Enter Professor Moriarty, a man Holmes described as the Napoleon of Crime. He was the most powerful criminal mastermind in all of Europe, establishing himself as kingpin of London’s criminal empire, where half of all the crimes in the city were related to him. Descriptions of the professor in the novel were few and far between, making him one of Doyle’s more mysterious characters.

That said, he wasn’t excatly ambigious either.

In the book, Moriarty was mathematics professor at a small university in England, and was a well-known figure in academia. Surprisingly, after consulting several lecturers from the mathematics department, Zhang Heng discovered that none had ever heard of the name Moriarty. Even the professor’s acclaimed academic piece, “The Dynamics of an Asteroid ” was nowhere to be found in bookstores.

Of course, these signs alone weren’t necessarily an indication that Moriarty wouldn’t make an appearance in this game. Henceforth, Zhang Heng would remain vigilant of this criminal mastermind.

He and Holmes both didn’t know that another case was creeping upon them.

It was a lazy afternoon, and Zhang Heng and Holmes were lazing on a bench in the park, snacking on sandwiches and playing the game they had been playing a little too much recently.

Zhang Heng rested his chin on his hands as he looked at a lady with a puppy walking past. “Definitely married, at least two husbands, and has a child. Her living conditions aren’t as good as they used to be, loves jewelry but is stingy with her maids, and, in fact, has a disdian for animals. She has one only because everyone else does, and she feels pets are simply extra trouble for the maids. She smokes, enjoys the occasional drink, and has recently attended a ball.”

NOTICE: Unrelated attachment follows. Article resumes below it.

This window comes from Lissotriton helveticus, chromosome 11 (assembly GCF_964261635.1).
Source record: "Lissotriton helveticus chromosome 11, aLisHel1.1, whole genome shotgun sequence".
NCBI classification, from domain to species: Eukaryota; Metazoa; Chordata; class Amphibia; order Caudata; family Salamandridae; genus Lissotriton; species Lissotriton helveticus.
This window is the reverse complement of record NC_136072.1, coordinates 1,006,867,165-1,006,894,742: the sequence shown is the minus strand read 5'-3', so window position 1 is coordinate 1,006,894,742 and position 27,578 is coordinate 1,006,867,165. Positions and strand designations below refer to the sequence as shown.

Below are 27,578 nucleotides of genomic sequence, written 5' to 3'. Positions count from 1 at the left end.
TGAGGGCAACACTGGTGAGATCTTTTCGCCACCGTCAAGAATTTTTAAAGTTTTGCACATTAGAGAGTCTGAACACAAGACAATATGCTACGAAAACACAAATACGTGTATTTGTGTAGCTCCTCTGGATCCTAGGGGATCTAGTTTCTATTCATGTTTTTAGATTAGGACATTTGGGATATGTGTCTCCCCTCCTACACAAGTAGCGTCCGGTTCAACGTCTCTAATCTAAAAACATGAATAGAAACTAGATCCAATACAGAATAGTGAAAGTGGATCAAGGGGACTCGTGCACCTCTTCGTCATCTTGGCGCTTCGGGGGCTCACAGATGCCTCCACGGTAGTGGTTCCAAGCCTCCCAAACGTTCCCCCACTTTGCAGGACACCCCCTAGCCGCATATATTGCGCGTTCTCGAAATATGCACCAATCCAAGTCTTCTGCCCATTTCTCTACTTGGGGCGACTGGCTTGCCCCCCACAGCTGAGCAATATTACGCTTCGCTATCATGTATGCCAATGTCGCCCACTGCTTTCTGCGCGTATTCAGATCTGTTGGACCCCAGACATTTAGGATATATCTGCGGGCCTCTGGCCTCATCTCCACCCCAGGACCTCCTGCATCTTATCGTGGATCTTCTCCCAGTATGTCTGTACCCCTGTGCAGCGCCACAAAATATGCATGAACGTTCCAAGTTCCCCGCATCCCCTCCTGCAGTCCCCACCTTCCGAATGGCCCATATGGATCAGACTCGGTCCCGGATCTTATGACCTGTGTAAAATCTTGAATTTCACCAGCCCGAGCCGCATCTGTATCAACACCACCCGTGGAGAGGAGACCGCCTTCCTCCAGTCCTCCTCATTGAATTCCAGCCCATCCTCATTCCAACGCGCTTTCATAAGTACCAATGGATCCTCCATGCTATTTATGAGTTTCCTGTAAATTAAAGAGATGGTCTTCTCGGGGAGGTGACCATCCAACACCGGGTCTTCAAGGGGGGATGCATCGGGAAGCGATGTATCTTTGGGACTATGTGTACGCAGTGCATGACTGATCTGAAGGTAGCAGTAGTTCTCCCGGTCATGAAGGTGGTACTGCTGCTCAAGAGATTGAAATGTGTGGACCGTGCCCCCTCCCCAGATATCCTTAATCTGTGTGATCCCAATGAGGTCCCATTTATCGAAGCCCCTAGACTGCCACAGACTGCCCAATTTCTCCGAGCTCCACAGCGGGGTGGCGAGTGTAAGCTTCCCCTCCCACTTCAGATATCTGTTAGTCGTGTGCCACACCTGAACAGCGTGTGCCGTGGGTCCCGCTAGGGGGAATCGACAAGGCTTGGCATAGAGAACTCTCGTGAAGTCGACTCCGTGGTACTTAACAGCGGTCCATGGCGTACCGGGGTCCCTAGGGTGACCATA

“Appendage—the child she gave birth to is gone!” said Holmes.


“I’m glad you noticed that she had given the candy in her pockets to the children on the street. Generally, a person who has children in the family would carry sweets on them, but if you paid attention to the way she looked at those children, you can see that within the affection, lies a hint of jealousy. To boot, she comes here every week to distribute candies to the neighboring kids. If you have a child of your own and that child is well and alive, trust me, you won’t be so caring towards other children.”

“You’re cheating. You’ve seen the target before!”

“No, it’s experience,” replied Holmes in an instant as he shook his head. “I often came to this park, so I have the relevant experience. You must know that all reasoning is based on experience. You can’t possibly expect me to abandom them when I make deductions, my oriental friend.”

“Alright, next.” Holmes pointed to a man not far from where they were seated. “Typist, has a wife, a Freemason, and has been to China. The pipe in his hand is of great importance to him, plays soccer, and was probably in the Navy in his younger days.” “I can tell that he’s been in the Navy, but the part about soccer—was it because he was observing the children play on the street?”

“Not just that. Earlier on, when the ball rolled over to his side, he gave it a respectable kick. But you didn’t see it probably because you were busy gnawing on that sandwich.”

“What about the pipe? Why would you say that it’s essential to him?”

“Oh, that’s very obvious, my friend.” Holmes smiled. “That pipe only costs six to seven shillings, but the silver hoops it had been repaired with costs more than the pipe itself. Most people would have just bought a new one.”